Pink-Footed Geese & Fungi

An atmospheric day for the third Wildlife Writing Workshop at RSPB Loch Leven with mist and bursts of sunshine in abundance. There were nine of us in total, each trying to capture the sounds, sights, smells, tastes, and feel of Loch Leven. Some sighted, for the very first time, the white-tailed eagle – even if the bird only hunkered in the top of a tree on St. Serf’s Island for much of the afternoon – just the dark brown wedge of a shape, but an enormous shape at that!

We were treated to Pintail ducks dipping for food – their tails poking high out of the water; to heron flying close past the hide; to goldfinch alighting on the feeders in a glory of colour. But the biggest treat of all was the skein of pink-footed geese which came in. We heard them first – both their honking call and the beating of their wings before the sky burst open with light and they descended to the shimmering water.

As Thoreau says in his book “Walden,” (see here) “We need the tonic of wildness, – to wade sometimes in the marshes where the bittern and the meadow-hen lurk, and hear the booming of the snipe; to smell the whispering sedge where only some wilder and more solitary fowl builds her nest, and the mink crawls with its belly close to the ground. … We can never have enough of Nature.”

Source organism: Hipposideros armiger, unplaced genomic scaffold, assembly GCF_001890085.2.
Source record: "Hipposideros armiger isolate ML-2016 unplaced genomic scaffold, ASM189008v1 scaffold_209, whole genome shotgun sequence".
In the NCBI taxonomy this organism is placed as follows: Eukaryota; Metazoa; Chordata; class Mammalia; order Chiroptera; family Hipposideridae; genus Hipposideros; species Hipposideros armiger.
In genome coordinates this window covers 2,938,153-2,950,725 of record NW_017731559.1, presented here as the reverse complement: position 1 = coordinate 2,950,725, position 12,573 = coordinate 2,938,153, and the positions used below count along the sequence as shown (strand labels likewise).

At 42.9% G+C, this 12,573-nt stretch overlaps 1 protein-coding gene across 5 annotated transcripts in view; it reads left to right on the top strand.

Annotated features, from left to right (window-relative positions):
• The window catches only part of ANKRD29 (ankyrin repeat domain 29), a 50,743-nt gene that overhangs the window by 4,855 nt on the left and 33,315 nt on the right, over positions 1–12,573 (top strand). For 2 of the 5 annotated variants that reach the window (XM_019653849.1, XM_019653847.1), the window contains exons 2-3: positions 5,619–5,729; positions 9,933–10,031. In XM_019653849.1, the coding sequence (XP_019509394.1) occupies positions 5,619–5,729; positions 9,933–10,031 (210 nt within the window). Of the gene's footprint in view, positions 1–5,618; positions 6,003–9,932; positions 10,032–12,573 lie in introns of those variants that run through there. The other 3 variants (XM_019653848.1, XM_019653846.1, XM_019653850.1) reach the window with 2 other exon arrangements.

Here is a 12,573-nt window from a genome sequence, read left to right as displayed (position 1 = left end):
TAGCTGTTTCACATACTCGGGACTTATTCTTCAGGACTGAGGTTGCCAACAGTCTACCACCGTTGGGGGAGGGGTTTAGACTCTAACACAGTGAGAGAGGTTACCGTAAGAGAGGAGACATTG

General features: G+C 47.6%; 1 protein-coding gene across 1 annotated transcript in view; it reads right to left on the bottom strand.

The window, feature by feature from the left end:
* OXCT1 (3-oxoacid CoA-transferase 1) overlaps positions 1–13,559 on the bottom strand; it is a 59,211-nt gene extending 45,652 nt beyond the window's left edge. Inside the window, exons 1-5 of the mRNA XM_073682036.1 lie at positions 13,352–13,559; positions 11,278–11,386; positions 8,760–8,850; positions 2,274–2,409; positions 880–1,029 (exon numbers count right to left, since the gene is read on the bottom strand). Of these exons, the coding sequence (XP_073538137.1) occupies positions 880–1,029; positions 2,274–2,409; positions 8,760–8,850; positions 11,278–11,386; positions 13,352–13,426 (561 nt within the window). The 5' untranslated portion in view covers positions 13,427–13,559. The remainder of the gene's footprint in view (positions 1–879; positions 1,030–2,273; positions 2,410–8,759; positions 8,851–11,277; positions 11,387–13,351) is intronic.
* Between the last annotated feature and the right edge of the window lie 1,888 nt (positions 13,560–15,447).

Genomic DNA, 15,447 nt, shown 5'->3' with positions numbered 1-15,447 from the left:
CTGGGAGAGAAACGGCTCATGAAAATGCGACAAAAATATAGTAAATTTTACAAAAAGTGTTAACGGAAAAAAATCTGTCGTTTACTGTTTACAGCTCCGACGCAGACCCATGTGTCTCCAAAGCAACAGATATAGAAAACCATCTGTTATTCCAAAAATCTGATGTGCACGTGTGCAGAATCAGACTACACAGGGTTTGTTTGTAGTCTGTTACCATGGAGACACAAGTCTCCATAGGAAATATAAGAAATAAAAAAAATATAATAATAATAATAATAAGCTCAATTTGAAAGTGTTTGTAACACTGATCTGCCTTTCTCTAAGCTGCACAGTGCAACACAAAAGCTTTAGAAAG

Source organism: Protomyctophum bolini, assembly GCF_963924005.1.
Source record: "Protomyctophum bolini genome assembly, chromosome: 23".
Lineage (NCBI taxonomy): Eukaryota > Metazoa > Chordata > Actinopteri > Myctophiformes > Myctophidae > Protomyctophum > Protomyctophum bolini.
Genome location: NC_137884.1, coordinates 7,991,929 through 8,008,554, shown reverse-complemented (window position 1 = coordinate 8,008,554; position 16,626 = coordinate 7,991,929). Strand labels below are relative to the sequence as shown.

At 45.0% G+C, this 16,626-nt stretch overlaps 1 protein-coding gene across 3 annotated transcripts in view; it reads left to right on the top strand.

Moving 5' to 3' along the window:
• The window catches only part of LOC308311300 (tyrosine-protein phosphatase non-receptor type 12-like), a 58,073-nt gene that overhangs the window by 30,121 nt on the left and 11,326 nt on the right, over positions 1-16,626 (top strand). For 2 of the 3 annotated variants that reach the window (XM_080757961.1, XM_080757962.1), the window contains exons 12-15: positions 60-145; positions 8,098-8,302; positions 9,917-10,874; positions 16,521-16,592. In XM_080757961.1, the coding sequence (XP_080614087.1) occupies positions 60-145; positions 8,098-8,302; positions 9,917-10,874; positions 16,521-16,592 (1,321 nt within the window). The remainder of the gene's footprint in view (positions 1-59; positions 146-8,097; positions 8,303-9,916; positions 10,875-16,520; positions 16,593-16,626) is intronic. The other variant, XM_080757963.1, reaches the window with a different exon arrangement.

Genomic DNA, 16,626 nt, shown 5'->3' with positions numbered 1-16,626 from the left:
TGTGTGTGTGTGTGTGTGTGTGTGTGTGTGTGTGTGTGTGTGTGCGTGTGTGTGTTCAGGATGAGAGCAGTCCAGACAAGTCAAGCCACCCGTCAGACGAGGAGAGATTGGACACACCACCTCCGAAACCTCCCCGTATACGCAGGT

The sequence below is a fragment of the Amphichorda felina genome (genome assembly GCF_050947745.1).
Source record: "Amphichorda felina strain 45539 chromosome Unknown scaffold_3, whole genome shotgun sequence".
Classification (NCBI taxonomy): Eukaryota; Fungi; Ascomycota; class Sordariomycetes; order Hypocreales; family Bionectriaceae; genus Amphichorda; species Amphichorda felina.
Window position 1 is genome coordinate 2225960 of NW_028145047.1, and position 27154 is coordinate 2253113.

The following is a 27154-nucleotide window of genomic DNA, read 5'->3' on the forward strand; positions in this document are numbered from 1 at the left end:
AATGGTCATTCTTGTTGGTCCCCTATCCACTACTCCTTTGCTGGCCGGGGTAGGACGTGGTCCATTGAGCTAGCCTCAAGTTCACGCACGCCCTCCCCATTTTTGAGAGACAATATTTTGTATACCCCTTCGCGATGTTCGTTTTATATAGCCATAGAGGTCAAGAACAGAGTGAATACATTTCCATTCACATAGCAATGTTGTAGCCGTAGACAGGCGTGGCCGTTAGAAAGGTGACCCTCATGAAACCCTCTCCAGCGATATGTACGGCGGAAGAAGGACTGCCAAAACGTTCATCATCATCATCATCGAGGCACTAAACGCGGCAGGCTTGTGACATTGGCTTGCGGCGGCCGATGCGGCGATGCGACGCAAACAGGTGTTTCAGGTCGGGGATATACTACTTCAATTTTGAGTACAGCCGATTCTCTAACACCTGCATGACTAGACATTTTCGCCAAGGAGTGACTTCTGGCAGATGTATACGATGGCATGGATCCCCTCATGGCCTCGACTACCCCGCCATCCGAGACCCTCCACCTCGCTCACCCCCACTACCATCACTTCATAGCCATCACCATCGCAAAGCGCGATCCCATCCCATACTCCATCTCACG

We certainly followed Thoreau’s example, searching out sensory experiences of nature, including smells! Which led me to these beautiful mushrooms:

Funghi at Loch LevenFunghi at Loch Leven

If anyone knows their names please let me know. I wonder if the first is a variant of the Golden Oyster mushroom?

The next Wildlife Writing Workshop is scheduled for March 2017. Drop me a line if you would like to come along!